Costil said he encouraged his employees to file for unemployment and other grants. His main concern right now is the safety of his wife and kids, but the health of his business – and its future – lingers on his mind.
“If we’re closed for months at a time, there’s no way we’ll be able to survive without getting a loan of some kind,” he said. “I don’t want it to sound dire. We’re like four days into this. We’re just trying to stay on top of it as much as everybody else. It’s kind of hard to play fortune teller into the future. We’re just hoping for the best and staying optimistic.”
Marc Collazzo, executive director of the Fishtown Kensington Area Business Improvement District, said that he’s doing the best he can to relay information to local businesses in the area about small business loans and grant opportunities. He’s optimistic that local businesses will be able to pull through in the end.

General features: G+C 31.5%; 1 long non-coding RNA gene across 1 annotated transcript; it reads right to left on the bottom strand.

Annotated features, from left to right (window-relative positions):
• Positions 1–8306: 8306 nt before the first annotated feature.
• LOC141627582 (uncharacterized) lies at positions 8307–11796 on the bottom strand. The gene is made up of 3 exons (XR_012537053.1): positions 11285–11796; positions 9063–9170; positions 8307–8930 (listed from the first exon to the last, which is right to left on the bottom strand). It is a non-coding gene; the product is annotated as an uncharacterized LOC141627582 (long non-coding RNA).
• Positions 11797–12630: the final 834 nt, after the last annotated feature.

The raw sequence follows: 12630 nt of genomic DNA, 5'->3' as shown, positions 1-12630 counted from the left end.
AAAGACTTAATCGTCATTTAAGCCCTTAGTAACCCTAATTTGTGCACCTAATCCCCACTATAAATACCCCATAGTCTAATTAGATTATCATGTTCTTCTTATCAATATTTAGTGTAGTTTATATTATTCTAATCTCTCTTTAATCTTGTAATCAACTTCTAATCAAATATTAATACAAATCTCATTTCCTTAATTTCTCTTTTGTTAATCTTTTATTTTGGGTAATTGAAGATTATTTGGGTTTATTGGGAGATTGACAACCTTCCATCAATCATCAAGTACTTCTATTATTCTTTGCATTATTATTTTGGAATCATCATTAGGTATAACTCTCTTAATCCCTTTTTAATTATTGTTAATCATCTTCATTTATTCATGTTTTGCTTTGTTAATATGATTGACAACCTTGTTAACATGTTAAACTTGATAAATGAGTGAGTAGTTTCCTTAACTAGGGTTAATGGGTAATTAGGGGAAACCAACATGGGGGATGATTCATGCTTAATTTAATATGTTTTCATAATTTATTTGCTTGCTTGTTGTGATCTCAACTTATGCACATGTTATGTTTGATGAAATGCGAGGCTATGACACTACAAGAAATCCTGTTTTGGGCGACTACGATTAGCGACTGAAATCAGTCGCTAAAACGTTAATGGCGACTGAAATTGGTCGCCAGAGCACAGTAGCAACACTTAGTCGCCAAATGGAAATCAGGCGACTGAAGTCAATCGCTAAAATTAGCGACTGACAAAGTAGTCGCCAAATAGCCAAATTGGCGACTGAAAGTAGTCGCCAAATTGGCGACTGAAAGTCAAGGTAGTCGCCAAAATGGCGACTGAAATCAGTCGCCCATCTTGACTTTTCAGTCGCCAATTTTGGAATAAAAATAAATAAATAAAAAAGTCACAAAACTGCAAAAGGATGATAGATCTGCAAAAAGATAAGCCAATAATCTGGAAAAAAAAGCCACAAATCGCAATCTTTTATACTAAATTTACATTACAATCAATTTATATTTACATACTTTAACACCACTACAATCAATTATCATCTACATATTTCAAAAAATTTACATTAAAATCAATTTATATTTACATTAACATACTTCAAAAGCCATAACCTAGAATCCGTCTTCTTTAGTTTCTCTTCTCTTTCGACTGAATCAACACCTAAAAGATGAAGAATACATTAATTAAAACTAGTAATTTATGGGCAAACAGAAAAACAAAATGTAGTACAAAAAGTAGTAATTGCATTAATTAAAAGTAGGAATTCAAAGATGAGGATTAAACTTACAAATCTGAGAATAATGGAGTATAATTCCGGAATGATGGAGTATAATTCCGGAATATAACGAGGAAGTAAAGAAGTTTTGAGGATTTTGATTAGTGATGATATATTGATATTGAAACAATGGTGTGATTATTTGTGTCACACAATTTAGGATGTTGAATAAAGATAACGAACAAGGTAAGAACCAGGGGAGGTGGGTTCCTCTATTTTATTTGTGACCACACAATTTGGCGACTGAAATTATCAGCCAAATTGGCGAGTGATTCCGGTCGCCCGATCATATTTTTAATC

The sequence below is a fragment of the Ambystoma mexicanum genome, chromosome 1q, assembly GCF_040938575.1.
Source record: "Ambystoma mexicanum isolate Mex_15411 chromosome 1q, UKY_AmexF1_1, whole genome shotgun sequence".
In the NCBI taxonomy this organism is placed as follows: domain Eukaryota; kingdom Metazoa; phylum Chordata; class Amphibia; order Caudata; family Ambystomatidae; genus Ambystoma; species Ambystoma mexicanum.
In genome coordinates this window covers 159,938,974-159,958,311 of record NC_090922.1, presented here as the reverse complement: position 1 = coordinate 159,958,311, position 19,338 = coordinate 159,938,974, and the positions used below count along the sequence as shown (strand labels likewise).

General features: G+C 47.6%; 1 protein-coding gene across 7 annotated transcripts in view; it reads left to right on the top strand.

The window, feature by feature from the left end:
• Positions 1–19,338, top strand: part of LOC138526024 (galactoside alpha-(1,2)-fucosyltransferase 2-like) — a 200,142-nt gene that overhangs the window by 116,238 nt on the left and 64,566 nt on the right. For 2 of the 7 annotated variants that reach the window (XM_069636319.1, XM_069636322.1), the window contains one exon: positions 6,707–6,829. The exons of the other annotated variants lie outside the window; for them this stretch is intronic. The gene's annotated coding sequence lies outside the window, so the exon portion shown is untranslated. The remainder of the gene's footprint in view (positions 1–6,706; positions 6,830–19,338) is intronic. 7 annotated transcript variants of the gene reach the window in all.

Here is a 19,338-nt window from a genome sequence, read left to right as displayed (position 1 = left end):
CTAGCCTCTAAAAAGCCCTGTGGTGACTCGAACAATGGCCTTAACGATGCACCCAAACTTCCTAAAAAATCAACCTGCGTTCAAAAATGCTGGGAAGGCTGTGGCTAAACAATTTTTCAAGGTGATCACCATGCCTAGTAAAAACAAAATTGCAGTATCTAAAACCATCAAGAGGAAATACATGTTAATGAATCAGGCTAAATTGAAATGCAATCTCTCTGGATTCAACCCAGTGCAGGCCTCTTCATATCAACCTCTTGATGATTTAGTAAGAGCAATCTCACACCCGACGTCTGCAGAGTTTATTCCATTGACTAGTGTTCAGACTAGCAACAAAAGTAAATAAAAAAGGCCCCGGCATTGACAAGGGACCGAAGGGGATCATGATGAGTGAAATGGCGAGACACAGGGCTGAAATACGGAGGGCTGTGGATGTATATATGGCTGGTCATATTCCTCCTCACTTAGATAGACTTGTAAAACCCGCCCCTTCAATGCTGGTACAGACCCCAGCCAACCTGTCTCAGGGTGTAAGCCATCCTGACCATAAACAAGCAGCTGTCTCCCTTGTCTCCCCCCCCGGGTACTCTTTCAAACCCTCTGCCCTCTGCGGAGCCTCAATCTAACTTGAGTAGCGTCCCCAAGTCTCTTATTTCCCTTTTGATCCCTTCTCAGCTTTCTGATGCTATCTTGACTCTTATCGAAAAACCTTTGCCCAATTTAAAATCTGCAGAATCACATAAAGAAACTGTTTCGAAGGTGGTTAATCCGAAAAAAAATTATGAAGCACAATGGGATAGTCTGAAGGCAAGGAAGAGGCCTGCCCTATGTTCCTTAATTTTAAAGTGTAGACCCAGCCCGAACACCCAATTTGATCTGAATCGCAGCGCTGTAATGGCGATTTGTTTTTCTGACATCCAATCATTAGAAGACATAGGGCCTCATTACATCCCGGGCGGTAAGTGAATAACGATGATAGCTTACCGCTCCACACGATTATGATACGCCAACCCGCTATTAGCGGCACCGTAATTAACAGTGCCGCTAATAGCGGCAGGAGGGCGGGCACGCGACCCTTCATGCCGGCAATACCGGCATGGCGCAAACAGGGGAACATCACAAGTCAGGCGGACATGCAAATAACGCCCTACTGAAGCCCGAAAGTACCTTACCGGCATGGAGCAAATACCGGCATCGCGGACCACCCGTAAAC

“Business is going to return to normal,” he said. “We hope sooner than later.” Until that happens, Collazzo wants to prepare for when the crowds come back.
“I think what we’re going to find is that once the all clear is given, people are going to have cabin fever,” he said. “They’re going to want to get out and enjoy the nice weather.”
That’s assuming that the weather will still be nice when the pandemic is over with.
“I think that businesses in the short term will be OK, but if we’re still having this conversation in June, that might be a different story,” he said. “The good part is that everybody, from my board to the staff, is that they get it. They understand the first obligation is to keep everybody safe and healthy.”
He said the BID is deferring assessments without late fees during the crisis.
Many restaurants have had to adapt to selling takeout food only. As a result, many hourly wage workers have been laid off. In lieu of the layoffs, a Gofundme page has been started for furloughed workers at Johnny Brenda’s.
“The shutdown has basically devastated the hourly workers,” said Greg Mungan, Johnny Brenda’s venue manager and salaried employee. “That would include just about everybody with the exception of some salaried managers.”